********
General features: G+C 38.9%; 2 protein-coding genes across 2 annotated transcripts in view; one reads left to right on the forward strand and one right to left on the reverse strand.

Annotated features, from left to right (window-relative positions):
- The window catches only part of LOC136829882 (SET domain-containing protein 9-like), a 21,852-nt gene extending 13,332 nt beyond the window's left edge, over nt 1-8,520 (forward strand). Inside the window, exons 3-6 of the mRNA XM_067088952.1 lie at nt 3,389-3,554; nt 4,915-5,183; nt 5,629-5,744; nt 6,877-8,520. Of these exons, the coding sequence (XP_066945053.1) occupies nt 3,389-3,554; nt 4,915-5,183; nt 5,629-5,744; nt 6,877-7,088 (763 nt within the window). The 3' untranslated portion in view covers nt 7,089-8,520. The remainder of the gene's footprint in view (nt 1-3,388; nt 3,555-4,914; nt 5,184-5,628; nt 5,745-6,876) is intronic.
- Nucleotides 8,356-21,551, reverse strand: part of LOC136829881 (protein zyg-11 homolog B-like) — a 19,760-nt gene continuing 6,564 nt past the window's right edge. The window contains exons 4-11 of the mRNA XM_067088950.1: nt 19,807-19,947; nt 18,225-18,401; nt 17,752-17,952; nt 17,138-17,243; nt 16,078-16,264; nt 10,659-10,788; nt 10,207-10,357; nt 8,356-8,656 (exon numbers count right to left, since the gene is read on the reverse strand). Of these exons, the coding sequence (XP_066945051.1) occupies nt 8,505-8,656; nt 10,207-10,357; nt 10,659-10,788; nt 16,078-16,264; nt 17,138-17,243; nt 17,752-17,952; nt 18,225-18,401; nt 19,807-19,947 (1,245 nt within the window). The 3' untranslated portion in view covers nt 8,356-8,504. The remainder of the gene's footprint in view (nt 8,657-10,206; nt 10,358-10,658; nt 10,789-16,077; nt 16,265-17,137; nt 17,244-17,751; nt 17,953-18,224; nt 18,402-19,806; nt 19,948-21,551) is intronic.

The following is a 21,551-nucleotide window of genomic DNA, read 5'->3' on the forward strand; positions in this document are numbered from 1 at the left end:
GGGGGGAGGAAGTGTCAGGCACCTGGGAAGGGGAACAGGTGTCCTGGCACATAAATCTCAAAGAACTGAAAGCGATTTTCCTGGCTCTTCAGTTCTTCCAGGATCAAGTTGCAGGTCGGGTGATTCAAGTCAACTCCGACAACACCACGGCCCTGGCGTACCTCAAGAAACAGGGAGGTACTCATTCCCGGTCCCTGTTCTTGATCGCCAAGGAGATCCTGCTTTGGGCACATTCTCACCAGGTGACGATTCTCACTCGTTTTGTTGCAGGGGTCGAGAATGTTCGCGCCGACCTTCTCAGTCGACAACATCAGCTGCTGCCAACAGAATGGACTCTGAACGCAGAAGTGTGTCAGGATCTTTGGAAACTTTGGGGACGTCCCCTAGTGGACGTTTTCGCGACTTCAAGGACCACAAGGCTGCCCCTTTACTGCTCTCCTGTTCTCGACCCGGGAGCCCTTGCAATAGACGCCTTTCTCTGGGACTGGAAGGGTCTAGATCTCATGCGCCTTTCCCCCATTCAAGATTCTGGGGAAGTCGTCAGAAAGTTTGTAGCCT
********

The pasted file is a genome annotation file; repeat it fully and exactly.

General features: G+C 38.9%; 2 protein-coding genes across 2 annotated transcripts in view; one reads left to right on the forward strand and one right to left on the reverse strand.

Annotated features, from left to right (window-relative positions):
- The window catches only part of LOC136829882 (SET domain-containing protein 9-like), a 21,852-nt gene extending 13,332 nt beyond the window's left edge, over nt 1-8,520 (forward strand). Inside the window, exons 3-6 of the mRNA XM_067088952.1 lie at nt 3,389-3,554; nt 4,915-5,183; nt 5,629-5,744; nt 6,877-8,520. Of these exons, the coding sequence (XP_066945053.1) occupies nt 3,389-3,554; nt 4,915-5,183; nt 5,629-5,744; nt 6,877-7,088 (763 nt within the window). The 3' untranslated portion in view covers nt 7,089-8,520. The remainder of the gene's footprint in view (nt 1-3,388; nt 3,555-4,914; nt 5,184-5,628; nt 5,745-6,876) is intronic.
- Nucleotides 8,356-21,551, reverse strand: part of LOC136829881 (protein zyg-11 homolog B-like) — a 19,760-nt gene continuing 6,564 nt past the window's right edge. The window contains exons 4-11 of the mRNA XM_067088950.1: nt 19,807-19,947; nt 18,225-18,401; nt 17,752-17,952; nt 17,138-17,243; nt 16,078-16,264; nt 10,659-10,788; nt 10,207-10,357; nt 8,356-8,656 (exon numbers count right to left, since the gene is read on the reverse strand). Of these exons, the coding sequence (XP_066945051.1) occupies nt 8,505-8,656; nt 10,207-10,357; nt 10,659-10,788; nt 16,078-16,264; nt 17,138-17,243; nt 17,752-17,952; nt 18,225-18,401; nt 19,807-19,947 (1,245 nt within the window). The 3' untranslated portion in view covers nt 8,356-8,504. The remainder of the gene's footprint in view (nt 8,657-10,206; nt 10,358-10,658; nt 10,789-16,077; nt 16,265-17,137; nt 17,244-17,751; nt 17,953-18,224; nt 18,402-19,806; nt 19,948-21,551) is intronic.

The following is a 21,551-nucleotide window of genomic DNA, read 5'->3' on the forward strand; positions in this document are numbered from 1 at the left end:
GGGGGGAGGAAGTGTCAGGCACCTGGGAAGGGGAACAGGTGTCCTGGCACATAAATCTCAAAGAACTGAAAGCGATTTTCCTGGCTCTTCAGTTCTTCCAGGATCAAGTTGCAGGTCGGGTGATTCAAGTCAACTCCGACAACACCACGGCCCTGGCGTACCTCAAGAAACAGGGAGGTACTCATTCCCGGTCCCTGTTCTTGATCGCCAAGGAGATCCTGCTTTGGGCACATTCTCACCAGGTGACGATTCTCACTCGTTTTGTTGCAGGGGTCGAGAATGTTCGCGCCGACCTTCTCAGTCGACAACATCAGCTGCTGCCAACAGAATGGACTCTGAACGCAGAAGTGTGTCAGGATCTTTGGAAACTTTGGGGACGTCCCCTAGTGGACGTTTTCGCGACTTCAAGGACCACAAGGCTGCCCCTTTACTGCTCTCCTGTTCTCGACCCGGGAGCCCTTGCAATAGACGCCTTTCTCTGGGACTGGAAGGGTCTAGATCTCATGCGCCTTTCCCCCATTCAAGATTCTGGGGAAGTCGTCAGAAAGTTTGTAGCCT